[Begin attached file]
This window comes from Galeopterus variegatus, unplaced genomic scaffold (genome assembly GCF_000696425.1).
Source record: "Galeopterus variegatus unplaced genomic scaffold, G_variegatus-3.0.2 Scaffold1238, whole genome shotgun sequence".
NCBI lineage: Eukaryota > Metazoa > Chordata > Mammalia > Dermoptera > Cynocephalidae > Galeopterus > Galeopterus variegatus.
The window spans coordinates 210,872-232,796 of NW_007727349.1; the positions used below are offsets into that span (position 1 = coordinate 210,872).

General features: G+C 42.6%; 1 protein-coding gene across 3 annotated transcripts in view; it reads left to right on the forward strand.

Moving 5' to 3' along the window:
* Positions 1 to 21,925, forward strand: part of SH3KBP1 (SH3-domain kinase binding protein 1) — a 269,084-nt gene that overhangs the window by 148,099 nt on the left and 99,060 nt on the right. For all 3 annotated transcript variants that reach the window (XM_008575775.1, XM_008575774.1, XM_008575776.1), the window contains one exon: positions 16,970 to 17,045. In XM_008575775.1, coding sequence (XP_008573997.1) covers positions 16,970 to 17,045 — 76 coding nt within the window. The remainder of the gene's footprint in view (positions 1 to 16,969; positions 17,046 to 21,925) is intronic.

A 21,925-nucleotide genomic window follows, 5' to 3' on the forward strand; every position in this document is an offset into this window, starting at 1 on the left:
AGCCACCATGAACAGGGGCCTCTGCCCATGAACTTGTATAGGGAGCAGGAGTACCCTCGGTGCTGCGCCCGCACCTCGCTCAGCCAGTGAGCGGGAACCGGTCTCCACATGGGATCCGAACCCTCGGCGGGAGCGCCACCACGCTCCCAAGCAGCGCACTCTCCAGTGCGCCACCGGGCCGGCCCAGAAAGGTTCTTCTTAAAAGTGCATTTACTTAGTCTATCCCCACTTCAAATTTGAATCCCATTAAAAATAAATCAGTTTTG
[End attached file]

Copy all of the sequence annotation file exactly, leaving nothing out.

This window comes from Galeopterus variegatus, unplaced genomic scaffold (genome assembly GCF_000696425.1).
Source record: "Galeopterus variegatus unplaced genomic scaffold, G_variegatus-3.0.2 Scaffold1238, whole genome shotgun sequence".
NCBI lineage: Eukaryota > Metazoa > Chordata > Mammalia > Dermoptera > Cynocephalidae > Galeopterus > Galeopterus variegatus.
The window spans coordinates 210,872-232,796 of NW_007727349.1; the positions used below are offsets into that span (position 1 = coordinate 210,872).

General features: G+C 42.6%; 1 protein-coding gene across 3 annotated transcripts in view; it reads left to right on the forward strand.

Moving 5' to 3' along the window:
* Positions 1 to 21,925, forward strand: part of SH3KBP1 (SH3-domain kinase binding protein 1) — a 269,084-nt gene that overhangs the window by 148,099 nt on the left and 99,060 nt on the right. For all 3 annotated transcript variants that reach the window (XM_008575775.1, XM_008575774.1, XM_008575776.1), the window contains one exon: positions 16,970 to 17,045. In XM_008575775.1, coding sequence (XP_008573997.1) covers positions 16,970 to 17,045 — 76 coding nt within the window. The remainder of the gene's footprint in view (positions 1 to 16,969; positions 17,046 to 21,925) is intronic.

A 21,925-nucleotide genomic window follows, 5' to 3' on the forward strand; every position in this document is an offset into this window, starting at 1 on the left:
AGCCACCATGAACAGGGGCCTCTGCCCATGAACTTGTATAGGGAGCAGGAGTACCCTCGGTGCTGCGCCCGCACCTCGCTCAGCCAGTGAGCGGGAACCGGTCTCCACATGGGATCCGAACCCTCGGCGGGAGCGCCACCACGCTCCCAAGCAGCGCACTCTCCAGTGCGCCACCGGGCCGGCCCAGAAAGGTTCTTCTTAAAAGTGCATTTACTTAGTCTATCCCCACTTCAAATTTGAATCCCATTAAAAATAAATCAGTTTTG